After conjurors have done their work, pupils from three primaries are better able to cope with a move to secondary school. A spellbound Jean McLeish reports
when you become ladies and gentlemen, instead of boys and girls, you know you are on your way to greater things. And today, at last, the boys and girls of three Aberdeen primary schools are being addressed as adults.
"Ladies and Gentlemen," begins magician Ivor Smith as he announces the tasks ahead for the pupils of Ferryhill, Kaimhill and Broomhill primary schools.
Three magicians are taking charge of more than 100 primary pupils at Harlaw Academy this morning to give them a series of enterprise challenges.
The aim is to give the youngsters an idea of the new skills they will need to cope with life in "big school".
Fifth Dimension runs magically enhanced training programmes in schools and for businesses. The team is currently rolling out its I-Zone programme to the new intake at eight Aberdeen secondary schools, as part of Determined to Succeed, the Scottish Executive's strategy for enterprise in education.
Today the three men are working their magic on pupils from three feeder primary schools who are about to start at the city's Harlaw Academy. Teams are a mixture of pupils from all three primary schools, so they will get to know each other before they embark on secondary education.
The course is designed around the theme of "Enterprise in Transition" and involves pupils carrying out several tasks in teams to meet deadlines.
The plan is to encourage team building, time and project management. Throw in a few magic tricks with cards and ropes, and the audience is spellbound.
One of the first tasks is about asking questions: "The best way you can learn is to ask questions and have the courage to say 'Can you help me with this?'" Fifth Dimension magician Jeff Burns tells them. His colleague Bill Burns has set out the ice-breaker questions and has the pupils rushing round finding as many people as they can who have been up the Eiffel Tower or on television or who have won a trophy.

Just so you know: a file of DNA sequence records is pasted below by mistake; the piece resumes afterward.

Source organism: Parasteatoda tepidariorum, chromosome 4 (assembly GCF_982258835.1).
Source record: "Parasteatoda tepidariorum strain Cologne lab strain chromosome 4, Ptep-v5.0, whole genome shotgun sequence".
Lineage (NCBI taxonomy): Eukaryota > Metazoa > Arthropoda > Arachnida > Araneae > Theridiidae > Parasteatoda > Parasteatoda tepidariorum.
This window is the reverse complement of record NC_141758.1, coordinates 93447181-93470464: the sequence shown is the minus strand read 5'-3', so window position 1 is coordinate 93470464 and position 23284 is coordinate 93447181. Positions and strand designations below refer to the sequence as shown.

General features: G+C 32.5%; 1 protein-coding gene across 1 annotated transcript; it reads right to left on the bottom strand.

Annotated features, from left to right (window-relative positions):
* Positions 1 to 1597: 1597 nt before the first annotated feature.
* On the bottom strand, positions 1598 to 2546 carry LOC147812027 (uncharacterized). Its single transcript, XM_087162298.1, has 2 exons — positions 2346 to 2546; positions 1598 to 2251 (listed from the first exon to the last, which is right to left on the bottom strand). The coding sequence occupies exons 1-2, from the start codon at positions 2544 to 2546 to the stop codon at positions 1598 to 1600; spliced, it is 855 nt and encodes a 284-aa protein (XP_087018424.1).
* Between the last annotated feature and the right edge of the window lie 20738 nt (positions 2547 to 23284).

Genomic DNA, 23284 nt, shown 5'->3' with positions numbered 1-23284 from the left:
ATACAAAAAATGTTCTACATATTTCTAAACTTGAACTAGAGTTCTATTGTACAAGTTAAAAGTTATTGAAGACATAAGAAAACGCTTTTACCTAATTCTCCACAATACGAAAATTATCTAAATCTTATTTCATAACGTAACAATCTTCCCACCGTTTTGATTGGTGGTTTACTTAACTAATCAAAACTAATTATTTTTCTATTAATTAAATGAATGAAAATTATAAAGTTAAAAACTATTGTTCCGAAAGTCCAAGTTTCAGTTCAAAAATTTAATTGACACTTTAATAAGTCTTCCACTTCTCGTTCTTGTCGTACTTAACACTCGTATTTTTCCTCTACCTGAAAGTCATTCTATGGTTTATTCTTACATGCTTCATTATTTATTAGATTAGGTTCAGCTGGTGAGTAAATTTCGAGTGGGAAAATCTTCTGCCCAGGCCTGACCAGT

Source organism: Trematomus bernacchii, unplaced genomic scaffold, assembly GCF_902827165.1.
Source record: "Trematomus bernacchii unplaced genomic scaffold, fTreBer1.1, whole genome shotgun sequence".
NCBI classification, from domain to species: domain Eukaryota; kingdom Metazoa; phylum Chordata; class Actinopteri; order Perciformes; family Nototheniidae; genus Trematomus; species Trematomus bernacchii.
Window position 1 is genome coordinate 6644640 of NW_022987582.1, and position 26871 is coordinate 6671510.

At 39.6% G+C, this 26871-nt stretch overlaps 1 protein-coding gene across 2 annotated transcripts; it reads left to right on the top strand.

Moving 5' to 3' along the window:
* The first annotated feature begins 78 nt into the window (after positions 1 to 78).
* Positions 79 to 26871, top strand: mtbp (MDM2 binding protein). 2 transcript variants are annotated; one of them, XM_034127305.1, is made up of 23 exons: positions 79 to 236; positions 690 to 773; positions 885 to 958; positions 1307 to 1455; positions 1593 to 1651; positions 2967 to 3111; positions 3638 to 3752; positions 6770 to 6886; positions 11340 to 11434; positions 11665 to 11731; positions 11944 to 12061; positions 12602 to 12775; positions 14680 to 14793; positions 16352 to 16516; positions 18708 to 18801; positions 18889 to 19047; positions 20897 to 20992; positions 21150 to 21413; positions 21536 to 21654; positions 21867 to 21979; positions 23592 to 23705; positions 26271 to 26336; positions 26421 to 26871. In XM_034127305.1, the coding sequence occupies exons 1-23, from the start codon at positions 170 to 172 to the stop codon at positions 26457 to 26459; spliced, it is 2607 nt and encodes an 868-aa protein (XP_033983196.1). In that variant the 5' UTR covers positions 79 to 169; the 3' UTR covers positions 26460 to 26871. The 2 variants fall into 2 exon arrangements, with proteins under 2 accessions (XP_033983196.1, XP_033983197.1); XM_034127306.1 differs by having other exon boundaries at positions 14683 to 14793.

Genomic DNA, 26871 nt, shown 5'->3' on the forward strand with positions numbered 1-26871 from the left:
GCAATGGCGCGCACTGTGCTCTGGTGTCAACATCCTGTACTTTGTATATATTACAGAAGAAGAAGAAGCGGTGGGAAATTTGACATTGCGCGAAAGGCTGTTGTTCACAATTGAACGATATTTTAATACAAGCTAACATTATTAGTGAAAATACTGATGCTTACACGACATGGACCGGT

Later the teams compete in a multi-tasking exercise to a deadline. Some work designing a new school website, others solve animal anagrams, and they work together to build a free-standing tower of newspaper.
Soon the room is dotted with teetering paper towers and puzzled faces try to make sense of goonarka, grite and firefag.
Ferryhill Primary teacher Gillian Adams says pupils are well prepared for the move, with induction days and visits from pupils from the secondary school. "They probably worry about small things like playtimes, getting lost, what the subjects will be like and, if they find something difficult, who will help them," she says.
One of the Ferryhill P7 pupils is 12-year-old Hannah Darwin, who says: "I don't know anything about it because I don't have an older brother or sister here. But I just think it will be fun. Going out for lunch will be fun."
Her pal Aimee Culley is equally upbeat. "I'm excited - just about getting a chance to meet lots of new people as well," she says. And another P7, Liam Mitchell, admits: "I'm not looking forward to the homework."
Harlaw Academy's acting depute, Elaine Craig, says mixing the children from different primary schools helps them integrate. She says: "They are realising that people they don't know are just friends they haven't met yet.
"We want them to be very calm and very positive, assuring them of success when they come to Harlaw, so that this will instil a positive ethos that will carry them through the school."
Fifth Dimension runs a variety of different courses in schools. Ivor Smith says: "This is our seventh year in schools and we run five different sessions. They are built in conjunction with the schools, so we can meet the targets they specifically want.
Jeff Burns says: "It's about demonstrating initiative, thinking for themselves and thinking creatively. We're trying to get them to be as independent as they can be at an earlier age and recognising that's what's needed to have enterprising pupils at the end of it."